The title, honourable has lost its meaning and relevance in Ghana because it’s used by and for anyone and everyone appointed into political office by the president. For those who are unaware, the title, honourable is for the exclusive use of members of parliament and within parliament only. Outside parliament, MPs cannot use the title. Non-MPs cannot refer to MPs as honourable. However, it can be used by MPs outside parliament and non-MPs in written correspondence with MPs.

Sadly, in Ghana even non-elected public officials are all referred to as honourable. For example, assembly members in Ghana are referred to as honourable. Chief Executives appointed by the president are all referred to as honourable. All ministers are honourable. Journalists often refer to all or most political appointees of the president from ministers to MMDCEs as honourable. A journalists is not an MP and therefore, must not use the title honourable to refer to a public officer, whether elected or not. I have never heard an MP in the UK introduce him/herself outside parliament as,” I am honourable so so and so. Instead, they will simply mention their names using Mr, Dr, etc MP for so so and so. On the other hand, in Ghana MPs eat, drink, dress, sleep, walk, talk, etc with the title honourable, whether in or outside parliament. Our obsession with titles has made some public office holders tin gods in Ghana.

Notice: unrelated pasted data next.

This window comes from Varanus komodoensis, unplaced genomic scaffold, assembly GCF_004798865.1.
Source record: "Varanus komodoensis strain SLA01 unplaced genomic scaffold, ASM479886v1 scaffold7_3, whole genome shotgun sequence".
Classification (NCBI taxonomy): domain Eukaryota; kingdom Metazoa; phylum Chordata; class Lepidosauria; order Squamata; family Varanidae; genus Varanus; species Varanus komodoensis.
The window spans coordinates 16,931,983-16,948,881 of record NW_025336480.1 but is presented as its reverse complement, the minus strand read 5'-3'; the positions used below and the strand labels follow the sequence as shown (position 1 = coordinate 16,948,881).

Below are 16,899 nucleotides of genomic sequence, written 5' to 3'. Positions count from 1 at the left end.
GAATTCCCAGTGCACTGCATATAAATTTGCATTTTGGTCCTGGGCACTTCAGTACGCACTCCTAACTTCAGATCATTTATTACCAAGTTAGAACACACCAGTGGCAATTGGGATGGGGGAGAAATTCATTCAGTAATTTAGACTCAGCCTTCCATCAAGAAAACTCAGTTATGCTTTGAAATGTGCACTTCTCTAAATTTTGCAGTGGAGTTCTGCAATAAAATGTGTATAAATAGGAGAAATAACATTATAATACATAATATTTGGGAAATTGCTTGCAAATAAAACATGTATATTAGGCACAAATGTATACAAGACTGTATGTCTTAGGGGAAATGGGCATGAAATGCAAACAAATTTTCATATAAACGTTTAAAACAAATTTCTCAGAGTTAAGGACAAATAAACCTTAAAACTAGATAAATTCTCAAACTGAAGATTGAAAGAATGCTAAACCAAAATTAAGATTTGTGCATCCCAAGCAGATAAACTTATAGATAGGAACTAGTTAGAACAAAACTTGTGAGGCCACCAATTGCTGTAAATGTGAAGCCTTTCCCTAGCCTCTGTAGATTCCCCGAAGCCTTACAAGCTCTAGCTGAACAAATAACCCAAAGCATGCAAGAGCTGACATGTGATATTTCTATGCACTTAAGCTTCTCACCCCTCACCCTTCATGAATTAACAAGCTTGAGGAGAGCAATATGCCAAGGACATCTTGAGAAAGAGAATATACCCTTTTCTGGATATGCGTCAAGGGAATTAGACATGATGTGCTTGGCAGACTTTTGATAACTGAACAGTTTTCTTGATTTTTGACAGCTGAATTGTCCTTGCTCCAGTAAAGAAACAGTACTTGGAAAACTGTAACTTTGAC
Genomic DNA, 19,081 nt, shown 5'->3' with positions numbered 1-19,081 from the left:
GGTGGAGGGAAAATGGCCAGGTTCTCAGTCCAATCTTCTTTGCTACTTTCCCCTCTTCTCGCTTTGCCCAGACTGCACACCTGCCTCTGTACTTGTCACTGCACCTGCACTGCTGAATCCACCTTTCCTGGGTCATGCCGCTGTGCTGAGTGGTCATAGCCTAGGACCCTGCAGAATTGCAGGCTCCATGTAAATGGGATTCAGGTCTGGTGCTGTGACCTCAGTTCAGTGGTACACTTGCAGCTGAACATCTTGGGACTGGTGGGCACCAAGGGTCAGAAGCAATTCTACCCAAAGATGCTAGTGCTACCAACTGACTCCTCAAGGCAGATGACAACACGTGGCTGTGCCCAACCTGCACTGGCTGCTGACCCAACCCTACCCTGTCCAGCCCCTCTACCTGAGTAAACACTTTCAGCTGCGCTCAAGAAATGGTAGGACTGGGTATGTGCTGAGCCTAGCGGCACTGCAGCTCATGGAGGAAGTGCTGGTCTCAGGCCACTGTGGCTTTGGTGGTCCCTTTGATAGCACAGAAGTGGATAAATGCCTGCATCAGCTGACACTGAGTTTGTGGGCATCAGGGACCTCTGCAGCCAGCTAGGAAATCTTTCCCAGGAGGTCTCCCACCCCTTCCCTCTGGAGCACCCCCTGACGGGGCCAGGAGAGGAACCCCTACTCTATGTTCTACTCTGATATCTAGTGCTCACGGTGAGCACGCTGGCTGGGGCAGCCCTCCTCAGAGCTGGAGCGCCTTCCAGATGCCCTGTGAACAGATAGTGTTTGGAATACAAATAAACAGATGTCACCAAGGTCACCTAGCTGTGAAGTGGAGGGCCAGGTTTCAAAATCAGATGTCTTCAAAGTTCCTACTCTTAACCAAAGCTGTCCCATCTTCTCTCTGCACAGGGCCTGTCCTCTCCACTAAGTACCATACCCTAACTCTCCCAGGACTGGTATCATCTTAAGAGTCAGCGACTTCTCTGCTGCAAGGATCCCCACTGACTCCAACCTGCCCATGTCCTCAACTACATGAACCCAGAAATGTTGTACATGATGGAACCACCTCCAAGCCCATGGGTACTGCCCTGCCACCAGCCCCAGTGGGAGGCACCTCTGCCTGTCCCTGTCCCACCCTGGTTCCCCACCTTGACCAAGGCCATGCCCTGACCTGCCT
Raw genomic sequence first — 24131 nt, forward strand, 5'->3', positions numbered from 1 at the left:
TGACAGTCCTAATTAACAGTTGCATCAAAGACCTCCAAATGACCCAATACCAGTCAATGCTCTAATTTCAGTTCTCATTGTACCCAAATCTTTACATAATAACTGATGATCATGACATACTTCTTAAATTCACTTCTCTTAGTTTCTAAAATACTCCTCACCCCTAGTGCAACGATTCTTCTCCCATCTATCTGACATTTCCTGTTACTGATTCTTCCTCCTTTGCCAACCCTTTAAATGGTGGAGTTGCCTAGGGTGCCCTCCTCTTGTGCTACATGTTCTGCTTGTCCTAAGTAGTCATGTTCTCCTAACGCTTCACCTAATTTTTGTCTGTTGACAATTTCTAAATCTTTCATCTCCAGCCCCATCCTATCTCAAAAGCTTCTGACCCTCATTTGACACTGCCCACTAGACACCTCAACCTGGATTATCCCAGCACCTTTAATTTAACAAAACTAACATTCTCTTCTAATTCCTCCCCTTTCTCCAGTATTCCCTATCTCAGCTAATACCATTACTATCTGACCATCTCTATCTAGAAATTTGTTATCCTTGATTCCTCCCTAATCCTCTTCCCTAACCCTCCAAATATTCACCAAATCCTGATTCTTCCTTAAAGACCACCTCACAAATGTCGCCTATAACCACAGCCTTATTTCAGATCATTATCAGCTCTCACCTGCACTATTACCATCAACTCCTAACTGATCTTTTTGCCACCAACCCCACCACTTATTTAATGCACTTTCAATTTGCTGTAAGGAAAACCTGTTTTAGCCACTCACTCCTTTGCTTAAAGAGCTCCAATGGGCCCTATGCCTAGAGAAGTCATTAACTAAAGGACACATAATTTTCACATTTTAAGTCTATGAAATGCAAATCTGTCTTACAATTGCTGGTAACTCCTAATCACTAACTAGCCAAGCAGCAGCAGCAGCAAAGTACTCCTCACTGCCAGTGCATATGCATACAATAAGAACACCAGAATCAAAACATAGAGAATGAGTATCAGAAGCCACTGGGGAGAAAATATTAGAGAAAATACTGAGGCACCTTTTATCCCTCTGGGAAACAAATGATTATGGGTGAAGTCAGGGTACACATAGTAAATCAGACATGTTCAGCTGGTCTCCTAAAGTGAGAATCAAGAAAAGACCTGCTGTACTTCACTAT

This incident also tells as that as a society, we punish some junior public officers for doing the right thing of enforcing the laws, rules and regulations when it is against someone in political office or rich a powerful person. The MCE threatened to transfer the police officer for carrying out his legitimate duties. Inspector Sarfo Andrews is probably lucky because others have not been as lucky as him. They were dealt with through transfers or no promotion for stepping on the toes of the dishonourable.